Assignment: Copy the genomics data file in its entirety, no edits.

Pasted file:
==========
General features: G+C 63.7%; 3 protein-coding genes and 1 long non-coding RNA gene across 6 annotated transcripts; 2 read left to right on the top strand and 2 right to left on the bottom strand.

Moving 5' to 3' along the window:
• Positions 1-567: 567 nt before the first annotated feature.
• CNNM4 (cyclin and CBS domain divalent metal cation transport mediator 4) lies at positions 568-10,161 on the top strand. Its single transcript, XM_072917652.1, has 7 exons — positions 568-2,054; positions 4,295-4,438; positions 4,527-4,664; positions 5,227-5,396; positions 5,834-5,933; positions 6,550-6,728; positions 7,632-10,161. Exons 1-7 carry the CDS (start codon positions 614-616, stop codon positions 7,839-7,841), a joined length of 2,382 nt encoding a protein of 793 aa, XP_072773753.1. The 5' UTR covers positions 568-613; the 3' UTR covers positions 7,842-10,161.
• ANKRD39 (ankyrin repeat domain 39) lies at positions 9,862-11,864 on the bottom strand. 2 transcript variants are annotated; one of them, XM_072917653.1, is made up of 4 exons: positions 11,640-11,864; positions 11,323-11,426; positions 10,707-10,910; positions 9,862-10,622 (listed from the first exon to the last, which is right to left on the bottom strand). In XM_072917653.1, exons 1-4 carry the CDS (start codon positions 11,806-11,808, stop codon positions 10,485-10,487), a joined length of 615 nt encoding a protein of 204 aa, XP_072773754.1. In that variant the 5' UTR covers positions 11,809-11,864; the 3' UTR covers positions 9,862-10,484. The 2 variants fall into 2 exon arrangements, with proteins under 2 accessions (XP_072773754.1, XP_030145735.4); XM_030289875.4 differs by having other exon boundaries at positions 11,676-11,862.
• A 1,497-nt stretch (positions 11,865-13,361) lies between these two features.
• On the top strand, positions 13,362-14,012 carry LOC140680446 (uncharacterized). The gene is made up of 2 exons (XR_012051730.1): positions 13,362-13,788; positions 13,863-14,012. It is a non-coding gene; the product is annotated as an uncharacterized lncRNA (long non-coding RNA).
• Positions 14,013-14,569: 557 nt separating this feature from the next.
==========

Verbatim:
General features: G+C 63.7%; 3 protein-coding genes and 1 long non-coding RNA gene across 6 annotated transcripts; 2 read left to right on the top strand and 2 right to left on the bottom strand.

Moving 5' to 3' along the window:
• Positions 1-567: 567 nt before the first annotated feature.
• CNNM4 (cyclin and CBS domain divalent metal cation transport mediator 4) lies at positions 568-10,161 on the top strand. Its single transcript, XM_072917652.1, has 7 exons — positions 568-2,054; positions 4,295-4,438; positions 4,527-4,664; positions 5,227-5,396; positions 5,834-5,933; positions 6,550-6,728; positions 7,632-10,161. Exons 1-7 carry the CDS (start codon positions 614-616, stop codon positions 7,839-7,841), a joined length of 2,382 nt encoding a protein of 793 aa, XP_072773753.1. The 5' UTR covers positions 568-613; the 3' UTR covers positions 7,842-10,161.
• ANKRD39 (ankyrin repeat domain 39) lies at positions 9,862-11,864 on the bottom strand. 2 transcript variants are annotated; one of them, XM_072917653.1, is made up of 4 exons: positions 11,640-11,864; positions 11,323-11,426; positions 10,707-10,910; positions 9,862-10,622 (listed from the first exon to the last, which is right to left on the bottom strand). In XM_072917653.1, exons 1-4 carry the CDS (start codon positions 11,806-11,808, stop codon positions 10,485-10,487), a joined length of 615 nt encoding a protein of 204 aa, XP_072773754.1. In that variant the 5' UTR covers positions 11,809-11,864; the 3' UTR covers positions 9,862-10,484. The 2 variants fall into 2 exon arrangements, with proteins under 2 accessions (XP_072773754.1, XP_030145735.4); XM_030289875.4 differs by having other exon boundaries at positions 11,676-11,862.
• A 1,497-nt stretch (positions 11,865-13,361) lies between these two features.
• On the top strand, positions 13,362-14,012 carry LOC140680446 (uncharacterized). The gene is made up of 2 exons (XR_012051730.1): positions 13,362-13,788; positions 13,863-14,012. It is a non-coding gene; the product is annotated as an uncharacterized lncRNA (long non-coding RNA).
• Positions 14,013-14,569: 557 nt separating this feature from the next.